Out by Natsuo Kirino


This is the first Japanese crime novel I’ve read and if they’re all as good as this I may become addicted. There’s a great deal of atmosphere, tension and clever characterisation which are all things I love in a book. The plot centres around four women who work in the graveyard shift in a bento box factory in the suburbs of Tokyo. One of the women finally cracks and brutally strangles her philandering husband with her belt and then enlists the three other women to help hide the body. The situation gets more desperate when the police discover the body and the owner of a gambling club is accused of the murder leading him to search for the real culprits.

The story opens with the bleak drudgery of the factory work and captures perfectly the grimness of being in a dead end job that pretty much all of us can relate to. I definitely felt instant empathy with the character Masako from the start as she smoked in the factory car park. Kirino flawlessly captures the feeling when a day is so dismal that a cigarette is the only highlight you can look forward to.

We begin with the point of view of Masako and move through the other characters throughout the book. There was Masako herself, Yayoi the weak willed beautiful woman married to a gambler, Yoshie whose life revolves around her bedridden mother in law and sullen daughter and Kuniko a sly girl obsessed with designer brands and heavily in debt. We also spread to beyond the factory to the families of the four women, a beautiful Chinese hostess in a gambling club and a slick money lender. All the characters had a touchable human element, even Kuniko who I started out despising but ended pitying for the shallowness of her life.

The atmosphere of this novel is perfect and I saw every scene in my mind in shades of monochrome like film noir. Despite the gore and grimness of the plot this book is very enjoyable and even strangely humorous in a black deadpan way. The language is stark and plain with each word crafted carefully into place with random splashes of poetic imagery like when a money lender describing Kuniko as a girl you could see through like a jellyfish.  Despite being a clever and thickly plotted novel the story is highly readable and very addictive. I read through it in two days desperate to see what happened next as the four women dug themselves into a darker and darker hole.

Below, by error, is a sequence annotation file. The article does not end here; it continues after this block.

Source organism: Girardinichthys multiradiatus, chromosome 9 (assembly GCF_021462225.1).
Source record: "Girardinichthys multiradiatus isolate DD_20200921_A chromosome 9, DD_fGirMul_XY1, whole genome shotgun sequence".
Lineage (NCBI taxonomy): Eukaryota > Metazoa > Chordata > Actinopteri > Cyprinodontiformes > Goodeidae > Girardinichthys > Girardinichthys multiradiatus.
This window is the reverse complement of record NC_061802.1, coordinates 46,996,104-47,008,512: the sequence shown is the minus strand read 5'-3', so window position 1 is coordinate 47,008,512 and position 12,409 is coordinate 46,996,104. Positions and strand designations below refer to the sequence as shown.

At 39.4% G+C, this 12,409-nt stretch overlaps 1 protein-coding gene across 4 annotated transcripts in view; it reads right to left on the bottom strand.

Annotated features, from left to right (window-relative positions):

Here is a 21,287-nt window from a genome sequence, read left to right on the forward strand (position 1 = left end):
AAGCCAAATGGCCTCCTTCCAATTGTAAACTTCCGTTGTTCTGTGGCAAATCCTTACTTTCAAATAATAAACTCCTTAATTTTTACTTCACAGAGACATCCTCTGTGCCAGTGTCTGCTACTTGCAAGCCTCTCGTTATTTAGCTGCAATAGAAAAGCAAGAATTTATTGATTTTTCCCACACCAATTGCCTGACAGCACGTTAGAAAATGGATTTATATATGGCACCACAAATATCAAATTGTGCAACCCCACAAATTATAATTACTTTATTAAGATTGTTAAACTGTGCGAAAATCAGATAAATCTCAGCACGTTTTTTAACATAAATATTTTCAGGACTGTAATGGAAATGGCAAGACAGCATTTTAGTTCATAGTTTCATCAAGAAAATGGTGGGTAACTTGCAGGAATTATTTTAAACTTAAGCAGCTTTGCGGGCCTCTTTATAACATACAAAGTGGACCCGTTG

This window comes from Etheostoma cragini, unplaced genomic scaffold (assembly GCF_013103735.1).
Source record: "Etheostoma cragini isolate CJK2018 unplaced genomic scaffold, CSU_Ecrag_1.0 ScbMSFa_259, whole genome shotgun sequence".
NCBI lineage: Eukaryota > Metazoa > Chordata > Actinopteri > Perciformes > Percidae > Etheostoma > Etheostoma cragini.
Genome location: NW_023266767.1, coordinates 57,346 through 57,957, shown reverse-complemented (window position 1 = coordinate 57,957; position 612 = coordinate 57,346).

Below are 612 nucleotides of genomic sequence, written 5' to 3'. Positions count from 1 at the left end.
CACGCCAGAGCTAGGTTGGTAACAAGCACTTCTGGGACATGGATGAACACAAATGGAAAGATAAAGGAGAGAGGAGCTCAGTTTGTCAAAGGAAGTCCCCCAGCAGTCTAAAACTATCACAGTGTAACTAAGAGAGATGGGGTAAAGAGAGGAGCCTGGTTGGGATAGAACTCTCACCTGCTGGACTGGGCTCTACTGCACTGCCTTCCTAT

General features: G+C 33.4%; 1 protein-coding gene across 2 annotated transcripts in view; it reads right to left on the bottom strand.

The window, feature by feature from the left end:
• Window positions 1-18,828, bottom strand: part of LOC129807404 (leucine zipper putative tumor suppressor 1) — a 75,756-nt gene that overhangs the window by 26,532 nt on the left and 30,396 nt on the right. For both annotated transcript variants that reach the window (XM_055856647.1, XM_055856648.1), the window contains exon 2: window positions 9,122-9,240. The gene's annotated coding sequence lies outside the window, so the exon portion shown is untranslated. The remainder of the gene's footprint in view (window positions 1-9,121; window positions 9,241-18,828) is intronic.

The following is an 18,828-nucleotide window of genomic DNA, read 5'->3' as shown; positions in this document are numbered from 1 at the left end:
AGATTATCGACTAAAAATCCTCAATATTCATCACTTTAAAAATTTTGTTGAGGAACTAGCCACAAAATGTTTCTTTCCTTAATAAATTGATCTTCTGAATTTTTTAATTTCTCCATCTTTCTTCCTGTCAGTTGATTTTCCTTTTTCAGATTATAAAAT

“You know,” she murmured, “we’re all heading straight to hell.”
“Yes,” said Masako, giving her a bleak look. “It’s like riding downhill with no brakes.”
“You mean, there’s no way to stop?”
“No, you stop all right – when you crash.”

I found Masako to be the biggest mystery in this book in what motivates her and what she feels but strangely she is the character I feel most comfortable reading about. I won’t say like because I’m still not quite sure if I actually like any of these characters but I certainly loved reading about them. Kirino balances character driven plot with layers of social and political commentary of ordinary life in Japan for women and the dangers of moneylenders and heavy debt. Money and the need of it drives half the evil in this book and pushes the characters beyond their moral compasses.


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